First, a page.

Parent's Guide: Nintendo Land - Age rating, mature content and difficulty

Parents Guide Nintendo Land  Age rating mature content and difficulty  Everybody Plays
7th December, 2012
Game Info // Nintendo Land
Nintendo Land Boxart
Publisher: Nintendo
Developer: Nintendo
Players (same console): 1 - 5
Online Multiplayer: None
Subtitles: No
Available On: Wii U
Genre: Mini-game
Everybody Plays Ability Level
Reading Required
Content Rating
Violence and Gore: Cartoon, implied or minor
Bad Language: None
Sexual Content: None
Looking for the best Nintendo Wii U games for a 6 year old? Why not try our Family Game Finder
Parent's Guide
Nintendo Land is a compilation of twelve different games, each one themed around one of Nintendo's past and present game franchises. Whether it's working together to corner your Mario-suited friend by running around a maze, busting some dance moves in an octopus's underwater garden or using the Touch Screen to waft your balloon-carried Mii through a peril-plastered sky, there's something for everyone. Hailed as the Wii U's answer to Wii Sports, you'll likely find the games aren't quite as intuitive or easy to pick-up-and-play for youngsters, although there's plenty of interest here.

Likely to be the highlight for kids are the competitive multiplayer attractions of Mario Chase, Animal Crossing: Sweet Day and Luigi's Ghost Mansion. The easiest games in the pack to get your head round, these are basically variations on the playground games of tag and hide and seek – Mario Chase sees a group of Toad characters scouring a map in search of the red-hatted mascot, while Animal Crossing: Sweet Day has a few comically large-bonced animals racing round picking up as many sweets as they can whilst avoiding capture by GamePad player's guards. Luigi's Ghost Mansion has the GamePad player taking on the role of a ghost invisible on the TV screen who needs to catch a group of ghost hunters, who'll be trying their best to catch him in their torch beams. For a co-operative game, Pikmin Adventure is likely to be the best bet, as it's a simpler smash 'n' bash romp through a world inhabited by oversized space creatures intent on having you for breakfast. It's worth bearing in mind, though, that the three competitive multiplayer games don't have a single player mode, so you'll need at least two players (and preferably four) with the relevant peripherals (most competitive games can be played using just a Wii Remote, whilst most co-operative ones require a nunchuck and a Motion Plus add-on) to get the most out of it.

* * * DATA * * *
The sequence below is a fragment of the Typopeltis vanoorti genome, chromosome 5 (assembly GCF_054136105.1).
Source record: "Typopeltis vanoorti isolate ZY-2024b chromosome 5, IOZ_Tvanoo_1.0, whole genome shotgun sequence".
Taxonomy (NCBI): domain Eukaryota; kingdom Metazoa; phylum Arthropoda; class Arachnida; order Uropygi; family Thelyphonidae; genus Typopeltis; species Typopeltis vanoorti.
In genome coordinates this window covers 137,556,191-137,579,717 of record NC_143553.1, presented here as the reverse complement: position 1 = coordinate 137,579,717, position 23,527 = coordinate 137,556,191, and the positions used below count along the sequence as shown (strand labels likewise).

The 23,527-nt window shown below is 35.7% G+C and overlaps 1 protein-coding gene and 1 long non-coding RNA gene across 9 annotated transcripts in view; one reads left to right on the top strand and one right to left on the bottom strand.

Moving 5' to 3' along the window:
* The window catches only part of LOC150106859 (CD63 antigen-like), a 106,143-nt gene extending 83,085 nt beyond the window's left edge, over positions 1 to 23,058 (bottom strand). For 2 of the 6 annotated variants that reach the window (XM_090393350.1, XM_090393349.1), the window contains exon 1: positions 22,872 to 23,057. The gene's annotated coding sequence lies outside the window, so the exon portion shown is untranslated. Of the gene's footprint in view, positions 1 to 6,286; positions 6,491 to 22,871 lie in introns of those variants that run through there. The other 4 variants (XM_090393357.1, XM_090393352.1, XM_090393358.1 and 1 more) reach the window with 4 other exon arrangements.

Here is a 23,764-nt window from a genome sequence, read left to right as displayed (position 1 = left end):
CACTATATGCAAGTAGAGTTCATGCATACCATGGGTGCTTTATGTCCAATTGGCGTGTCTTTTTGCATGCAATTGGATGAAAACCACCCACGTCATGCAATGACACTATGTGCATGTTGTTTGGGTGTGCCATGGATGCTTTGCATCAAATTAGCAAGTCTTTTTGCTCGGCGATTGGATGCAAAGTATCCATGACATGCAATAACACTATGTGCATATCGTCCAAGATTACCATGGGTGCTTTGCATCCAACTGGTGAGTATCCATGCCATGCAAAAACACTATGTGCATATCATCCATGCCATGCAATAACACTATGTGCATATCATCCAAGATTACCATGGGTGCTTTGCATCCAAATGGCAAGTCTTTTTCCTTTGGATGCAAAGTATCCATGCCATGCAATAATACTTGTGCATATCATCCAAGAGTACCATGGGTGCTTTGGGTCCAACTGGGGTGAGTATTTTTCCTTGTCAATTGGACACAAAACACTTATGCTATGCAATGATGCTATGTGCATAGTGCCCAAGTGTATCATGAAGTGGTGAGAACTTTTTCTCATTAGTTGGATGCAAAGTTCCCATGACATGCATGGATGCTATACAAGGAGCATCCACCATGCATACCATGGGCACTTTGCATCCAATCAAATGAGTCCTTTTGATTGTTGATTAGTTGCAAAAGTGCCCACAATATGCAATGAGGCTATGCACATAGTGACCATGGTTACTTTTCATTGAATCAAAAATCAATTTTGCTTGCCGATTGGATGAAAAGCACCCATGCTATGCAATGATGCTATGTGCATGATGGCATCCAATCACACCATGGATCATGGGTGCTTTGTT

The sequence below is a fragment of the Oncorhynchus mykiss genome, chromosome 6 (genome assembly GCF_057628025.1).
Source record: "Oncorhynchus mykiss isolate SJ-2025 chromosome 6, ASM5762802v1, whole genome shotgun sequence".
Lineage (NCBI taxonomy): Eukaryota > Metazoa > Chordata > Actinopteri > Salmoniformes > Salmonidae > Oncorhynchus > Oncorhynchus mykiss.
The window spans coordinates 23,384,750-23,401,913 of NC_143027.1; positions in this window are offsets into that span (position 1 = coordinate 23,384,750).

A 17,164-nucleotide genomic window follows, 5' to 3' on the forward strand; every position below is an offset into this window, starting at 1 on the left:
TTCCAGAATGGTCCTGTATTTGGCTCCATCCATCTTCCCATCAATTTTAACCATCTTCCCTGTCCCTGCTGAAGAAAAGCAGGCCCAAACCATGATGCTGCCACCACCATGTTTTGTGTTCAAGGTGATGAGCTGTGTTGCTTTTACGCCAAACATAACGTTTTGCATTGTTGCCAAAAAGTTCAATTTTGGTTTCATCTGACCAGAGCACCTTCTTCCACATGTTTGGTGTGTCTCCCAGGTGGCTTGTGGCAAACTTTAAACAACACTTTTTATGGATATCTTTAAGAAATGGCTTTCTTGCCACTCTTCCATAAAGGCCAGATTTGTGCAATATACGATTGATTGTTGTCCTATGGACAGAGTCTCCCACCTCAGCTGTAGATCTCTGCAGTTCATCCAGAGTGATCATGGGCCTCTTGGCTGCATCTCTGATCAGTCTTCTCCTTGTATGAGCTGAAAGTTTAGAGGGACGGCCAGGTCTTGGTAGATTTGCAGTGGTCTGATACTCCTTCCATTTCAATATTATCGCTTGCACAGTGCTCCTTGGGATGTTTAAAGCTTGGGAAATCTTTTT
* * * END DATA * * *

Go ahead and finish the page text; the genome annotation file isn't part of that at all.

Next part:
Conversely, the games that may pose more of a problem are likely to be The Legend of Zelda: Battle Quest, Metroid Blast and Takamaru's Ninja Castle. These seem to be the games aimed more at the 'serious' player, and as such have a bit more of a learning curve, or tend to be generally more difficult. In Zelda, the player with the GamePad acts as an archer to the Wii Remote player's swordsmen, as they fight their way through a series of felted enemies in pursuit of the legendary Triforce, but with health shared between all the players (meaning a lone not-very-good player is enough to halt the entire team's progress), some devious enemies and a tendency to leave the GamePad player behind, it's probably a bit on the tricky side. Even more problematic, space shooter Metroid Blast's ship is steered by a combination of two analogue sticks and tilting the GamePad, which is an awful lot to think about even for experienced players. The other players don't have it much easier either, moving their players with the Nunchuck and aiming with the Wii Remote's pointer. And while Takamaru's Ninja Castle's 'point controller at the screen, swipe Touch Screen to shoot stars' concept is a lot easier to follow, in practice it's nigh on impossible to hit the majority of the speedy Ninjas with your shuriken as the game takes into account both the direction you're pointing the controller, and the force you put behind each star, meaning you have to get two things right.

That said, with the right group of people, your child will likely get hours of fun out of Mario Chase, and the other competitive multiplayer games, which truly show Nintendo at their same-console multiplayer best. Like most minigame collections, it's one of those games where kids will likely find a game they like, and then play it over and over, ad infinitum, until you need the TV, or tell them it's time for bed.
Mature Content
As a Nintendo themed minigame collection, Nintendo Land is basically a bit of harmless fun – with nothing all that untoward included - certainly no bad language, gore or nudity anyway. Most of the games are as clean as a whistle, being just glorified games of hide and seek, a bit of dancing or some high-speed car racing. Perhaps the only real 'questionable' games are The Legend of Zelda: Battle Quest which sees you hitting a series of knitted monsters with either a sword or arrow, at which point they disappear in a puff of smoke, Metroid Blast where you're shooting at a load of aliens with a laser, which promptly explode when defeated, and Takamaru's Ninja Castle where you're hurling throwing stars at a series of cardboard cut-out Ninjas. Any perceived violence is very mild, though.

Age Ratings

We Say
Violence and Gore:
Cartoon, implied or minor
Bad Language:
Sexual Content:
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